Derosh-Noblekour's struggle to save the churches began in the late 1950s after Egyptian President Gamal Abdul Nasser announced the Aswan Dam project. After months of relentless lobbying, she finally gained the support of UNESCO, the UN cultural agency, and Sarwat Okashi, Egypt's Minister of Culture, who in turn convinced Nasser to approve the rescue plan.

In 1960, the Louvre curator and her allies launched a public relations campaign to inform the world of the threat to the antiquities and raise money to cover the astronomical costs of their rescue. From the very beginning, they faced huge obstacles.

Most engineering experts believed that no matter how much money was invested in the project, the temples could not be moved without irreparable damage. The greatest concern was raised about the majestic twin temples of Abu Simbel, built on a cliff overlooking the Nile by Egypt's greatest pharaoh, Ramses II. Four 66-foot-tall statues of Ramses were carved into the rock, the complex was built around 1250 BC and is considered to be as "fragile and precious as the finest crystal."


The uncertainty of the project was compounded by strong anti-Nasser sentiment in the West, which began with the 1952 military coup that brought him to power and ended British and French de facto control of Egypt. Nasser's staunch refusal to ally with non-Arab countries and his acceptance of Soviet aid was particularly painful for Western governments, including the Eisenhower administration, which not only refused to support the rescue effort but actively tried to prevent it.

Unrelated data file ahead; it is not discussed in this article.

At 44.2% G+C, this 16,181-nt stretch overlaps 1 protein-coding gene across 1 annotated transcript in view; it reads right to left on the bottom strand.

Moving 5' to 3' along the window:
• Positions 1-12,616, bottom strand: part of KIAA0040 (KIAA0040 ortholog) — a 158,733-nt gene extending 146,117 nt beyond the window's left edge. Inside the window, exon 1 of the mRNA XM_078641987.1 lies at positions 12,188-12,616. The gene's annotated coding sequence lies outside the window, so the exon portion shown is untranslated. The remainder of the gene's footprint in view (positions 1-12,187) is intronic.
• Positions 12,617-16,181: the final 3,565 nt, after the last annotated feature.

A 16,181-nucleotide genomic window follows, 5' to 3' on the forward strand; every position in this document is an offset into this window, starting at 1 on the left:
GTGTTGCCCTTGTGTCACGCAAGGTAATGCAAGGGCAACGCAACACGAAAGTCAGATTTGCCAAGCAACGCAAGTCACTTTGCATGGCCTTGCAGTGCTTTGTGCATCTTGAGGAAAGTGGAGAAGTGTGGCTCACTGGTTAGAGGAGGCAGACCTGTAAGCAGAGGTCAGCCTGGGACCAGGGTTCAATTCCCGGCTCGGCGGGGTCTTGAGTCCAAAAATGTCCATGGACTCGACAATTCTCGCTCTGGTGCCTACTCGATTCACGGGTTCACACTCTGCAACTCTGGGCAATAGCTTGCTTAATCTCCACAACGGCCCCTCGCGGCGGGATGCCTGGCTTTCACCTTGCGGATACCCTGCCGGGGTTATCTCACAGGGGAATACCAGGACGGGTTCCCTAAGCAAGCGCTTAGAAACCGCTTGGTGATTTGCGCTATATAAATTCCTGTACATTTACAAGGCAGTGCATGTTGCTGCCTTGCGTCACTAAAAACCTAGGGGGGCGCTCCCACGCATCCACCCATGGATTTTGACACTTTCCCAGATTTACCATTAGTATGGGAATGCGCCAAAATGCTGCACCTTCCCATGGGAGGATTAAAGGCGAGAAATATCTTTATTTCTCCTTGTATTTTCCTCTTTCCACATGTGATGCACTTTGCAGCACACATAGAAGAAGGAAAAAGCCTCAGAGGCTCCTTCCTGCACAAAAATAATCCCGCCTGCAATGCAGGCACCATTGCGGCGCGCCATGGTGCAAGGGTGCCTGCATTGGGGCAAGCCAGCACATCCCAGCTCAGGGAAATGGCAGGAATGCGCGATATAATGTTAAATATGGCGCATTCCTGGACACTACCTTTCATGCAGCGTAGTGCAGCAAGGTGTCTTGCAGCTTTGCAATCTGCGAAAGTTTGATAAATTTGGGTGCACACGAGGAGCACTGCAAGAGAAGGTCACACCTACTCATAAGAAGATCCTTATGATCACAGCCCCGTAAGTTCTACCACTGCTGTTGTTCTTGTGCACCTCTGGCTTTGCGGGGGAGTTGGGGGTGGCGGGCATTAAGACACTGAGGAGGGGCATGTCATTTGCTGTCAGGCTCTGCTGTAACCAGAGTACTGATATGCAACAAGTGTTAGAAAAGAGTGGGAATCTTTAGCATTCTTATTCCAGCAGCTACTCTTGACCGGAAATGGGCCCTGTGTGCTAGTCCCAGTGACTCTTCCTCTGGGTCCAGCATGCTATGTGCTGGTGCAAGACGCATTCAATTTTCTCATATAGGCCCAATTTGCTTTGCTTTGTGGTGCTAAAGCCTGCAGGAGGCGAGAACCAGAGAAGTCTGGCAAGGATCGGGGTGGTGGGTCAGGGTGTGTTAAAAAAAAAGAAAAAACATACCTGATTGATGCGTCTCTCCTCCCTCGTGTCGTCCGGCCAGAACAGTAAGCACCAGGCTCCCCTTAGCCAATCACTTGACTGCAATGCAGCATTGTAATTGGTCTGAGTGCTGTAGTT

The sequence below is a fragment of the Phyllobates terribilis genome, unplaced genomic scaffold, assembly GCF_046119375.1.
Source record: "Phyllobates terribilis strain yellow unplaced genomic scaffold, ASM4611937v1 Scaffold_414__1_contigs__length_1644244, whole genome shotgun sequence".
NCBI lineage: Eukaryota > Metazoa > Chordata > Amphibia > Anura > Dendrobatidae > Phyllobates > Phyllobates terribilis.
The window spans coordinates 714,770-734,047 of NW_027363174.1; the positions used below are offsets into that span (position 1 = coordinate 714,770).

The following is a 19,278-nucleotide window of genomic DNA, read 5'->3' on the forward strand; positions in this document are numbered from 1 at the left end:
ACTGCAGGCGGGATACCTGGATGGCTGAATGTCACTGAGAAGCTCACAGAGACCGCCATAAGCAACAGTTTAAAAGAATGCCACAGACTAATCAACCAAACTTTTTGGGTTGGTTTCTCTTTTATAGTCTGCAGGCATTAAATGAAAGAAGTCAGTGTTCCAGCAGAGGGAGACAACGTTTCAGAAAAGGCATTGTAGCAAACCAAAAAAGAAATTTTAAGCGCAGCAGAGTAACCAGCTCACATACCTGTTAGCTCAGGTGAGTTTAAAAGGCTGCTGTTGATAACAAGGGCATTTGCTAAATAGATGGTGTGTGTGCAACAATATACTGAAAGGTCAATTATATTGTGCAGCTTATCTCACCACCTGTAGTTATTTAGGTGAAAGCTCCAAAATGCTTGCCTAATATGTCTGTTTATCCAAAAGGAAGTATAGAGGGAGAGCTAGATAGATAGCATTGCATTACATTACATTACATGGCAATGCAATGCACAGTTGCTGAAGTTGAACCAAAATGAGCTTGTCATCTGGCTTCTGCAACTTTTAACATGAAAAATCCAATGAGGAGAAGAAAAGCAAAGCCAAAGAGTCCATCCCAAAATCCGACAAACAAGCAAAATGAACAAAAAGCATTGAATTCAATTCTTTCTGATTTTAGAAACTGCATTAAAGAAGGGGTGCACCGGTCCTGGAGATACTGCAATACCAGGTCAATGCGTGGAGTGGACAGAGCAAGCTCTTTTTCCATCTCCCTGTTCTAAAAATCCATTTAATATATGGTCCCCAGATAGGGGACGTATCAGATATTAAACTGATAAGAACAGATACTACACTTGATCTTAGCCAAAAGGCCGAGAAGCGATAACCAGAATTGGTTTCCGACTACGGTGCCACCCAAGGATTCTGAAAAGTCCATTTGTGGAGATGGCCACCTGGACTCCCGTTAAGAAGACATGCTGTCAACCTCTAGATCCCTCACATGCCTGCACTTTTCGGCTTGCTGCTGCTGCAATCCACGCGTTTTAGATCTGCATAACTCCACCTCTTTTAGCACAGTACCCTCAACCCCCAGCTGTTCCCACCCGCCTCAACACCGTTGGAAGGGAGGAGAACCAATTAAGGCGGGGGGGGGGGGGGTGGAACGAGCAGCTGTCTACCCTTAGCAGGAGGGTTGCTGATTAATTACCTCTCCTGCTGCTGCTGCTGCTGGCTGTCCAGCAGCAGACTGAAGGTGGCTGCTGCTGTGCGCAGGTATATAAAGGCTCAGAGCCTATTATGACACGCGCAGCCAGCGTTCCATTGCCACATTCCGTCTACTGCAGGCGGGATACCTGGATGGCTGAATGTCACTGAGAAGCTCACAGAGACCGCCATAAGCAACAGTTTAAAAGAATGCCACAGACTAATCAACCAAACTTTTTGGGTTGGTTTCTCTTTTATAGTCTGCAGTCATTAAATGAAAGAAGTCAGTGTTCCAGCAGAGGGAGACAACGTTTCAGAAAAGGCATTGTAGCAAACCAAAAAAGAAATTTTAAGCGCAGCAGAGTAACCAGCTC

Read also: Underwater cemetery found in the US.

Doing the impossible

Without large-scale financial assistance from Western countries, particularly the United States, the project was doomed. Then an incredible savior, Jacqueline Kennedy, appeared on the scene. Only a few months after her husband became president in 1961, the new first lady suggested that he reconsider the US opposition position. Thanks to her influence, President John F. Kennedy immediately appealed to Congress to allocate enough money to provide a rescue. In the end, some 50 countries joined the United States in providing more than $80 million, making the operation the best example of international cultural cooperation the world has ever known.

By the summer of 1968, the race was eventually won. The temples of Abu Simbel cut into large blocks and reassembled like a huge Lego set, were installed in their new location without losing a single stone or seriously damaging it. It was the same with other, smaller temples. The Egyptian president was so grateful that he presented Jacqueline Kennedy and the United States with the Temple of Dendur, which is now in the Metropolitan Museum of Art in New York.

Ironically, the only two women who played a decisive role in this iconic rescue apparently had no idea that the other was a key player in the fight. Both Desroches-Noblecourt and Kennedy were working behind the scenes. Neither of them sought or received public attention for their achievements, caring not about merit but about getting the job done.

As a reminder, we have already written about the incredible discovery of a sword embedded in a stone.